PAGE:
UNIQUE SOCIAL—BLANTYRE EAST (GERMAN) CONGREGATION.
Hamilton Advertiser on 3rd January 1903, reported on an event where a Blantyre minister made German immigrants in Blantyre feel more welcomed at New Year. It says,
“On the 29th December 1902, Pastor Geyer engaged a large saloon carriage to bring all the Germans from Blantyre and Hamilton to the Christmas tree in the German Church, Woodlands Road, Glasgow.
The Rev John Burleigh, who organised this little German congregation, accompanied the party, consisting of parents and children. A warm reception was given at the church to the Blantyre friends. During the evening there were songs, recitation, and speeches in German and English. Pastor Geyer gave an address in German to his people. The Glasgow Norwegian minister spoke also in German having for his subject “Martin Luther.” The Rev. Thomas Pryde followed with an address in English, choosing for his theme “A Christmas tree.”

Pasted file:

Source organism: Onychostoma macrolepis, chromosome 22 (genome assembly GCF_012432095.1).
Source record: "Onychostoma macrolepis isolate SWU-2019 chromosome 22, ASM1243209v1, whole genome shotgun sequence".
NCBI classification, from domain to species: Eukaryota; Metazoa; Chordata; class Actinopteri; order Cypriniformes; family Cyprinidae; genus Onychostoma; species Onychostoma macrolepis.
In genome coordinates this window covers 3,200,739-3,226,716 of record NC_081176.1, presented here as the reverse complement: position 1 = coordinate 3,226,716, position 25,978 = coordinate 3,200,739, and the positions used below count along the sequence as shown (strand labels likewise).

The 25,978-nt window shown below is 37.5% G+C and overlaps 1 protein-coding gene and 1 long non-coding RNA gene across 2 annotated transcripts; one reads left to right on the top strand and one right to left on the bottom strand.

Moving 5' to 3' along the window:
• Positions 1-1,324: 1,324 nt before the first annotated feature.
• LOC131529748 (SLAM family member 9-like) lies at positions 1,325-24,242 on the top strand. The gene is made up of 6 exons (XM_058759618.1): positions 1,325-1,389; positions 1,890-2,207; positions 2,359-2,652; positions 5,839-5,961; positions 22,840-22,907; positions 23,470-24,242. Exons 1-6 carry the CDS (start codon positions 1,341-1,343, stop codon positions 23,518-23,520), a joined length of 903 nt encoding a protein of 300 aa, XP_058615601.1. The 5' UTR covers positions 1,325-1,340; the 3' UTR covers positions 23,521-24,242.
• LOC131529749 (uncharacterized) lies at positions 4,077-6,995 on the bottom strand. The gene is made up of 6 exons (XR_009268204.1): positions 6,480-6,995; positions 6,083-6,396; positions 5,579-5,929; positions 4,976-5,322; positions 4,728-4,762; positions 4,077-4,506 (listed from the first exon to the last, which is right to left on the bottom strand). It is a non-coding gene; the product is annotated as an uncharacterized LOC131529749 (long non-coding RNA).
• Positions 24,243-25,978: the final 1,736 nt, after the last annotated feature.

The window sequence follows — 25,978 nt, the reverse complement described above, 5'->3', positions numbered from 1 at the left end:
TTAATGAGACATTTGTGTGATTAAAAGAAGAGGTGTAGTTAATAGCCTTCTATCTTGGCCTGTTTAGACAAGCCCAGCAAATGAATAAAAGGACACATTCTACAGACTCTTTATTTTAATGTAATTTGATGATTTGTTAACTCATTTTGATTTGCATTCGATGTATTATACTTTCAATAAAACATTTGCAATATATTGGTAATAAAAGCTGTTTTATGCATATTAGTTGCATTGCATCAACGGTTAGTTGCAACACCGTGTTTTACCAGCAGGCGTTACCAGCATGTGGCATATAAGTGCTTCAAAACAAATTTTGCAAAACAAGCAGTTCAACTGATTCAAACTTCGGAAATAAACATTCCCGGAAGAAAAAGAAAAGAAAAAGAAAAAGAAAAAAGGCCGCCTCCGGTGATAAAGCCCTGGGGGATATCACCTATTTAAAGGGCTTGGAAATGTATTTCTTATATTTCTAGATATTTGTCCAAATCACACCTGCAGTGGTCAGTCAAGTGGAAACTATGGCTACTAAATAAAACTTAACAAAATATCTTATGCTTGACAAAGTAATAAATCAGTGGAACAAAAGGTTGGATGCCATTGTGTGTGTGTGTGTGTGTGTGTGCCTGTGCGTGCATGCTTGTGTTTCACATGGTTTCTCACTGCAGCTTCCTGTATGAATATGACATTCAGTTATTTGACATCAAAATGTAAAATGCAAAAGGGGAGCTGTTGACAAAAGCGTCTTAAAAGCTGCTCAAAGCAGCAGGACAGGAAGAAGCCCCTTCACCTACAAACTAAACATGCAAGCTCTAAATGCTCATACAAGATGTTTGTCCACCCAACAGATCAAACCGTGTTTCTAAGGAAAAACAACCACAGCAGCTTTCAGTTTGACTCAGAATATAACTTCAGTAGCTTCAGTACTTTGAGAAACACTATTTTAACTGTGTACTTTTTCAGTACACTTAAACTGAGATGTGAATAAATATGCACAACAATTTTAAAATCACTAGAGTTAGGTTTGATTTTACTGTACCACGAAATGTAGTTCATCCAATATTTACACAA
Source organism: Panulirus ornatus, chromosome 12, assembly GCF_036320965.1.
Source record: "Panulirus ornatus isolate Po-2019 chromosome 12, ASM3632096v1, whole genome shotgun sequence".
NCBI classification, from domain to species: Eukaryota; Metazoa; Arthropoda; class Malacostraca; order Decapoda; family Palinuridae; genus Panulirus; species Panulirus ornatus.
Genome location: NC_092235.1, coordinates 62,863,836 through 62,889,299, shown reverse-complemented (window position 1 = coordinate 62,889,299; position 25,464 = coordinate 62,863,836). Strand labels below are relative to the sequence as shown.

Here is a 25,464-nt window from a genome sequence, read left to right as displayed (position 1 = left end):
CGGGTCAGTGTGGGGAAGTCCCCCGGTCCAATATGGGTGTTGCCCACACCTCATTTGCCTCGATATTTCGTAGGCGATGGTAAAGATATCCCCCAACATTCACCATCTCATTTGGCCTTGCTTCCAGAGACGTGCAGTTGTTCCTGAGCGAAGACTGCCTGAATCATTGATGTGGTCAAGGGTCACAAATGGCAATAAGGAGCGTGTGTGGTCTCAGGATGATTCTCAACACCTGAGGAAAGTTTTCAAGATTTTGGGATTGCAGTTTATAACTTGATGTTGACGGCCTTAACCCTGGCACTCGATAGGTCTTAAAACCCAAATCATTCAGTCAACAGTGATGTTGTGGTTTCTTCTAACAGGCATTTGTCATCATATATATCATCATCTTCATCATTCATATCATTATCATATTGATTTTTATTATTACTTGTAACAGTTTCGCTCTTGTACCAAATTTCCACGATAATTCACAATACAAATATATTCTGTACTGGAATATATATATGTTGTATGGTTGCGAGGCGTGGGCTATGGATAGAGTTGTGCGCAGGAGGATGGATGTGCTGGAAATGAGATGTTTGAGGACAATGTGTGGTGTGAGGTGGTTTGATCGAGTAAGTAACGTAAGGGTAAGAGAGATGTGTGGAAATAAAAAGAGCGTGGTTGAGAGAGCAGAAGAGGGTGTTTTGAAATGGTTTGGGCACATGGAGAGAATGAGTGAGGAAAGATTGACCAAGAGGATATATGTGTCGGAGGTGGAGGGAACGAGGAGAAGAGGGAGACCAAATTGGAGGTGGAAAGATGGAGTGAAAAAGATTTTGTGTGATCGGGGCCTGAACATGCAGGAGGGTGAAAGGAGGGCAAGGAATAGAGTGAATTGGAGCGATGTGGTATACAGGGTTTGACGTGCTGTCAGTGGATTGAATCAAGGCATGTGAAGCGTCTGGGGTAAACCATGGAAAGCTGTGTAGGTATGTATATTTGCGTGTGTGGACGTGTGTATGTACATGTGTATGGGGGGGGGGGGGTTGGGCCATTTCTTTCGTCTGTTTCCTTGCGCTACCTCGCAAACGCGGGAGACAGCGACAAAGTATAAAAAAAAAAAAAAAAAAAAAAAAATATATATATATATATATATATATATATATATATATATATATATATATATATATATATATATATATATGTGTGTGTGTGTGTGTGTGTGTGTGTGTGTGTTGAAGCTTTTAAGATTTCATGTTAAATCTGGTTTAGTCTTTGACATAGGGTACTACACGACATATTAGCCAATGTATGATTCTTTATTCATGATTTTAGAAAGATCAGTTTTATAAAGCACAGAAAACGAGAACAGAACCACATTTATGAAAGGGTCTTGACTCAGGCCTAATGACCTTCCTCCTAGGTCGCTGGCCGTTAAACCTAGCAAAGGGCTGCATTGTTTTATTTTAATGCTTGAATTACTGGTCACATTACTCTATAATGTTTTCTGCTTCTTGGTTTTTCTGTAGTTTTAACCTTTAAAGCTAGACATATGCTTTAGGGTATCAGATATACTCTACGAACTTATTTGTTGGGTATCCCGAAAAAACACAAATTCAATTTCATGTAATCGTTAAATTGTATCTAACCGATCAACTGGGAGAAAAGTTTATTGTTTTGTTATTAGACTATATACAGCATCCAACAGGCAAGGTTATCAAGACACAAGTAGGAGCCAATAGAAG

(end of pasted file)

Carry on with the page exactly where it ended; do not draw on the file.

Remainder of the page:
The Rev. John Burleigh then addressed the gathering, giving a brief account of the origin and history of the German congregation which meets in his church in Blantyre. It was amusing to hear of the way he became the first pastor of the Germans in Blantyre. Finding his task rather difficult, he was delighted to find Pastor Geyer, and to make him his successor, in order that the work might be more efficiently done. Pastor Geyer has got a strong hold on the affections of his fellow countrymen and visits them all over the district, and rides out on his bicycle on Sunday to preach and dispense the ordinance of a Lutheran pastor. The Rev. John Burleigh returned with his large company to Blantyre Station, where he was very heartily thanked by the Germans for all the deep interest he had taken in them, at the same time stating that it had been the happiest night they had had since they left their German homes.”
Although the first British census dates from 1801, the first which counted immigrants on a nation-wide scale did not occur until 1861. From that time until 1891, Germans formed the largest continental grouping in this country. It is assumed that these German folk, like many other immigrants were pursuing employment in the Blantyre mines. The associated depiction shows the mass emigration from German ports in the late 1870s.